The Sunday Salon: My First TSS Post

Welcome to my first Sunday Salon post. As it’s the first day of November today, I thought I’d take a look back at October.

In October I finished a re-read of Diana Gabaldon’s A Breath of Snow and Ashes in preparation for beginning An Echo in the Bone. You can read my review of An Echo in the Bone here. Since then, I’ve been reading Les Miserables by Victor Hugo. As it’s such a long book (and I do work full-time too) I haven’t finished it yet – I’m currently on page 627.

So far I really love being part of the book blogging world. I enjoyed last week’s Booking Through Thursday question and I’m going to try to take part in this as often as I can.

I’ve signed up for the Christmas Reading Challenge and am looking for some more challenges to join. Not too many though, as I don’t know how much time I’m going to have!

Christmas Reading Challenge

I have decided to take part in the Christmas Reading Challenge hosted by Michelle of The True Book Addict. The challenge runs from November 26 2009-December 31 2009 and the requirements are to read 1-3 Christmas novels, books of Christmas lore or books of Christmas short stories.

I haven’t decide which books to read yet – I’m going to see if I can find anything interesting at the library, but if not I do already have a few Christmas books on my bookshelf. I’ll definitely try to read at least one, but will aim for two.

The link to the challenge is here.

Books read for this challenge (updated December 30 2009)

A Christmas Carol by Charles Dickens – see my review
The Christmas Mystery by Jostein Gaarder – see my review

A Poem For Halloween: Ulalume by Edgar Allan Poe

As today is Halloween, I decided to post one of my favourite poems by Edgar Allan Poe. Like a lot of Poe’s work this poem looks at the themes of loss and death. The narrator is walking through the woods on a dark night in October and finds himself at the tomb of Ulalume, whom he had buried there on the same night the year before.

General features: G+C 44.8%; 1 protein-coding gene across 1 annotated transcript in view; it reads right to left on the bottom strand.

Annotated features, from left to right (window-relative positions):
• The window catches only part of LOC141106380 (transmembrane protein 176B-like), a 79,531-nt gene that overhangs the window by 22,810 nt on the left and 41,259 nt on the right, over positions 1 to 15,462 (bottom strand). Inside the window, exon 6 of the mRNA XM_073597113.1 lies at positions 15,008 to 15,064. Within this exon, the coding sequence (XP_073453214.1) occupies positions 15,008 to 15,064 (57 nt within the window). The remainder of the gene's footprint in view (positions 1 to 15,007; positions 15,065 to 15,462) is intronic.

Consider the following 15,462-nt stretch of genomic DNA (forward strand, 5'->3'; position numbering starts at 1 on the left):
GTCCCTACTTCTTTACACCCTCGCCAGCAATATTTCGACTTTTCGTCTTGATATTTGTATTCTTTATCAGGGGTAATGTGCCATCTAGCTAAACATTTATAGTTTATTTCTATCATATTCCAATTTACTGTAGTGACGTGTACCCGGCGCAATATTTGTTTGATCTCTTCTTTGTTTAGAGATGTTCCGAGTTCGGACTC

There are several references to mythology throughout the poem and you may need to look up the meanings of any unfamiliar words and phrases. The name Ulalume, for example, is thought to be taken from the Latin verb ululare which means to shriek or wail.

(Note: The following poem is in the public domain)

The skies they were ashen and sober;
The leaves they were crisped and sere–
The leaves they were withering and sere;
It was night in the lonesome October
Of my most immemorial year:
It was hard by the dim lake of Auber,
In the misty mid region of Weir–
It was down by the dank tarn of Auber,
In the ghoul-haunted woodland of Weir.

Here once, through an alley Titanic,
Of cypress, I roamed with my Soul–
Of cypress, with Psyche, my Soul.
These were days when my heart was volcanic
As the scoriac rivers that roll–
As the lavas that restlessly roll
Their sulphurous currents down Yaanek
In the ultimate climes of the pole–
That groan as they roll down Mount Yaanek
In the realms of the boreal pole.

Our talk had been serious and sober,
But our thoughts they were palsied and sere–
Our memories were treacherous and sere,–
For we knew not the month was October,
And we marked not the night of the year
(Ah, night of all nights in the year!)–
We noted not the dim lake of Auber
(Though once we had journeyed down here)–
Remembered not the dank tarn of Auber,
Nor the ghoul-haunted woodland of Weir.

And now, as the night was senescent
And star-dials pointed to morn–
As the star-dials hinted of morn–
At the end of our path a liquescent
And nebulous lustre was born,
Out of which a miraculous crescent
Arose with a duplicate horn–
Astarte’s bediamonded crescent
Distinct with its duplicate horn.

And I said: “She is warmer than Dian;
She rolls through an ether of sighs–
She revels in a region of sighs:
She has seen that the tears are not dry on
These cheeks, where the worm never dies,
And has come past the stars of the Lion
To point us the path to the skies–
To the Lethean peace of the skies–
Come up, in despite of the Lion,